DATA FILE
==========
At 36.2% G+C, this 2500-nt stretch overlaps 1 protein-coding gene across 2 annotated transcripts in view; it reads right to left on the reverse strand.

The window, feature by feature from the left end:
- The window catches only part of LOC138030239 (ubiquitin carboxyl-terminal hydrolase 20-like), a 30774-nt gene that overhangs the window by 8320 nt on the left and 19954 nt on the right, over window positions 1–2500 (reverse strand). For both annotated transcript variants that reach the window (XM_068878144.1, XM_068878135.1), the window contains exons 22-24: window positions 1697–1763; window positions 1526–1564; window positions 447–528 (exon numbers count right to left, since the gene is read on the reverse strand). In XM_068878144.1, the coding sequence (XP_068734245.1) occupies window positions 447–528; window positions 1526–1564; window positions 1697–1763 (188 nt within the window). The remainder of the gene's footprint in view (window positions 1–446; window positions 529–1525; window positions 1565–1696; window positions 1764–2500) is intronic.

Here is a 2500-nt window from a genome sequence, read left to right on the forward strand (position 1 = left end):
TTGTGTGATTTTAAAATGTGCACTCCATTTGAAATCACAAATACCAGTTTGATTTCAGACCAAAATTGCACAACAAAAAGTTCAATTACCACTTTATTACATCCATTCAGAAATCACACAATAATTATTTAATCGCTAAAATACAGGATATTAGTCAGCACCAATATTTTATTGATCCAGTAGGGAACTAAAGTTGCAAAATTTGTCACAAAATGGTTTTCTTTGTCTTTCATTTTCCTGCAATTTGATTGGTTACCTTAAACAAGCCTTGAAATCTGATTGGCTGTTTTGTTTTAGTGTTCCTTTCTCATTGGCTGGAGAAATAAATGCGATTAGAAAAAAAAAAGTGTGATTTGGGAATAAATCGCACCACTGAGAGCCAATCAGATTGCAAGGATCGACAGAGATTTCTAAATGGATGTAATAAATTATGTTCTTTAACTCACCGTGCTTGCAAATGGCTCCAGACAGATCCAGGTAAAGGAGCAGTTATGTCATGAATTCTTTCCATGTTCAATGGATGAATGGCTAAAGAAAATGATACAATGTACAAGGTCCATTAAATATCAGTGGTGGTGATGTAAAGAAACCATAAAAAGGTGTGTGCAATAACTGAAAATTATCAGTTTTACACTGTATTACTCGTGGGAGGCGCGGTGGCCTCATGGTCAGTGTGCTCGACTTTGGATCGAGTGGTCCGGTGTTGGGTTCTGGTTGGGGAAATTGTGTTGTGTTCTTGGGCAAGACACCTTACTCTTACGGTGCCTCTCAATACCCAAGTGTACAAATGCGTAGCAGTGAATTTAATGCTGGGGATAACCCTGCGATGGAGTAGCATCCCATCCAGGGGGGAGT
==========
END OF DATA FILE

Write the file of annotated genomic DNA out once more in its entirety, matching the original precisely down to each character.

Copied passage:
At 36.2% G+C, this 2500-nt stretch overlaps 1 protein-coding gene across 2 annotated transcripts in view; it reads right to left on the reverse strand.

The window, feature by feature from the left end:
- The window catches only part of LOC138030239 (ubiquitin carboxyl-terminal hydrolase 20-like), a 30774-nt gene that overhangs the window by 8320 nt on the left and 19954 nt on the right, over window positions 1–2500 (reverse strand). For both annotated transcript variants that reach the window (XM_068878144.1, XM_068878135.1), the window contains exons 22-24: window positions 1697–1763; window positions 1526–1564; window positions 447–528 (exon numbers count right to left, since the gene is read on the reverse strand). In XM_068878144.1, the coding sequence (XP_068734245.1) occupies window positions 447–528; window positions 1526–1564; window positions 1697–1763 (188 nt within the window). The remainder of the gene's footprint in view (window positions 1–446; window positions 529–1525; window positions 1565–1696; window positions 1764–2500) is intronic.

Here is a 2500-nt window from a genome sequence, read left to right on the forward strand (position 1 = left end):
TTGTGTGATTTTAAAATGTGCACTCCATTTGAAATCACAAATACCAGTTTGATTTCAGACCAAAATTGCACAACAAAAAGTTCAATTACCACTTTATTACATCCATTCAGAAATCACACAATAATTATTTAATCGCTAAAATACAGGATATTAGTCAGCACCAATATTTTATTGATCCAGTAGGGAACTAAAGTTGCAAAATTTGTCACAAAATGGTTTTCTTTGTCTTTCATTTTCCTGCAATTTGATTGGTTACCTTAAACAAGCCTTGAAATCTGATTGGCTGTTTTGTTTTAGTGTTCCTTTCTCATTGGCTGGAGAAATAAATGCGATTAGAAAAAAAAAAGTGTGATTTGGGAATAAATCGCACCACTGAGAGCCAATCAGATTGCAAGGATCGACAGAGATTTCTAAATGGATGTAATAAATTATGTTCTTTAACTCACCGTGCTTGCAAATGGCTCCAGACAGATCCAGGTAAAGGAGCAGTTATGTCATGAATTCTTTCCATGTTCAATGGATGAATGGCTAAAGAAAATGATACAATGTACAAGGTCCATTAAATATCAGTGGTGGTGATGTAAAGAAACCATAAAAAGGTGTGTGCAATAACTGAAAATTATCAGTTTTACACTGTATTACTCGTGGGAGGCGCGGTGGCCTCATGGTCAGTGTGCTCGACTTTGGATCGAGTGGTCCGGTGTTGGGTTCTGGTTGGGGAAATTGTGTTGTGTTCTTGGGCAAGACACCTTACTCTTACGGTGCCTCTCAATACCCAAGTGTACAAATGCGTAGCAGTGAATTTAATGCTGGGGATAACCCTGCGATGGAGTAGCATCCCATCCAGGGGGGAGT